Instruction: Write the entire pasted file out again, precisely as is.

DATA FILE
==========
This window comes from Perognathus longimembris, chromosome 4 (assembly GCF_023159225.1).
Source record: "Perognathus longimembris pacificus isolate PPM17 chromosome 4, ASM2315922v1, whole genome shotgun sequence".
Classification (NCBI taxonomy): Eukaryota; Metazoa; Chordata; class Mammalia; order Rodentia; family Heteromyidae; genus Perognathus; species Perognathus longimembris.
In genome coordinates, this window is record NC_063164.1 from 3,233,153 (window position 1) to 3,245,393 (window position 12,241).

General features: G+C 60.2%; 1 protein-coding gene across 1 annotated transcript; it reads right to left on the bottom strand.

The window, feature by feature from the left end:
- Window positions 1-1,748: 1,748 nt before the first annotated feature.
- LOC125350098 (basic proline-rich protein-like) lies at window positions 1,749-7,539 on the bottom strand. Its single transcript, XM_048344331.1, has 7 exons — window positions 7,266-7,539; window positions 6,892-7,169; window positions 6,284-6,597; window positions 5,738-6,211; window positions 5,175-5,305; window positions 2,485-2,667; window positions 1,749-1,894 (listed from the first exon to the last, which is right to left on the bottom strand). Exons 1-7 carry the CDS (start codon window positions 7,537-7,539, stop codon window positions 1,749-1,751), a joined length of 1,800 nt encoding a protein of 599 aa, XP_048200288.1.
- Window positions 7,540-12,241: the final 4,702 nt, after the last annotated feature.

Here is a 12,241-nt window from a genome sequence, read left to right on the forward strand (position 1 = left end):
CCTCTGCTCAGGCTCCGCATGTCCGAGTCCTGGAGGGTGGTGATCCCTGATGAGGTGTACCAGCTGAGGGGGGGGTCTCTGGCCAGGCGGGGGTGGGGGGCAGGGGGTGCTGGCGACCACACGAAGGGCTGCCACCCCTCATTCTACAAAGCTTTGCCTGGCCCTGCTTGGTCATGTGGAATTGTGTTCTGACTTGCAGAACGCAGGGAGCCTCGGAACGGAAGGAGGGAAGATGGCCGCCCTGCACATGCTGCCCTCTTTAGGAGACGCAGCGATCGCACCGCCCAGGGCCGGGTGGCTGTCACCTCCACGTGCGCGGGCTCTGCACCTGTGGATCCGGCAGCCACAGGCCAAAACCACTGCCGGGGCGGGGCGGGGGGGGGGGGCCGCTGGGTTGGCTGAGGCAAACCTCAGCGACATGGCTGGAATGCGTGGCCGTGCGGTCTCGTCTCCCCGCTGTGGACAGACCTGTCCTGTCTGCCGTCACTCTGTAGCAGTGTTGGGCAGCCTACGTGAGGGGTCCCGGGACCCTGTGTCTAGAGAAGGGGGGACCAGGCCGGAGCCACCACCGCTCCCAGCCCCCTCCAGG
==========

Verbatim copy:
This window comes from Perognathus longimembris, chromosome 4 (assembly GCF_023159225.1).
Source record: "Perognathus longimembris pacificus isolate PPM17 chromosome 4, ASM2315922v1, whole genome shotgun sequence".
Classification (NCBI taxonomy): Eukaryota; Metazoa; Chordata; class Mammalia; order Rodentia; family Heteromyidae; genus Perognathus; species Perognathus longimembris.
In genome coordinates, this window is record NC_063164.1 from 3,233,153 (window position 1) to 3,245,393 (window position 12,241).

General features: G+C 60.2%; 1 protein-coding gene across 1 annotated transcript; it reads right to left on the bottom strand.

The window, feature by feature from the left end:
- Window positions 1-1,748: 1,748 nt before the first annotated feature.
- LOC125350098 (basic proline-rich protein-like) lies at window positions 1,749-7,539 on the bottom strand. Its single transcript, XM_048344331.1, has 7 exons — window positions 7,266-7,539; window positions 6,892-7,169; window positions 6,284-6,597; window positions 5,738-6,211; window positions 5,175-5,305; window positions 2,485-2,667; window positions 1,749-1,894 (listed from the first exon to the last, which is right to left on the bottom strand). Exons 1-7 carry the CDS (start codon window positions 7,537-7,539, stop codon window positions 1,749-1,751), a joined length of 1,800 nt encoding a protein of 599 aa, XP_048200288.1.
- Window positions 7,540-12,241: the final 4,702 nt, after the last annotated feature.

Here is a 12,241-nt window from a genome sequence, read left to right on the forward strand (position 1 = left end):
CCTCTGCTCAGGCTCCGCATGTCCGAGTCCTGGAGGGTGGTGATCCCTGATGAGGTGTACCAGCTGAGGGGGGGGTCTCTGGCCAGGCGGGGGTGGGGGGCAGGGGGTGCTGGCGACCACACGAAGGGCTGCCACCCCTCATTCTACAAAGCTTTGCCTGGCCCTGCTTGGTCATGTGGAATTGTGTTCTGACTTGCAGAACGCAGGGAGCCTCGGAACGGAAGGAGGGAAGATGGCCGCCCTGCACATGCTGCCCTCTTTAGGAGACGCAGCGATCGCACCGCCCAGGGCCGGGTGGCTGTCACCTCCACGTGCGCGGGCTCTGCACCTGTGGATCCGGCAGCCACAGGCCAAAACCACTGCCGGGGCGGGGCGGGGGGGGGGGGCCGCTGGGTTGGCTGAGGCAAACCTCAGCGACATGGCTGGAATGCGTGGCCGTGCGGTCTCGTCTCCCCGCTGTGGACAGACCTGTCCTGTCTGCCGTCACTCTGTAGCAGTGTTGGGCAGCCTACGTGAGGGGTCCCGGGACCCTGTGTCTAGAGAAGGGGGGACCAGGCCGGAGCCACCACCGCTCCCAGCCCCCTCCAGG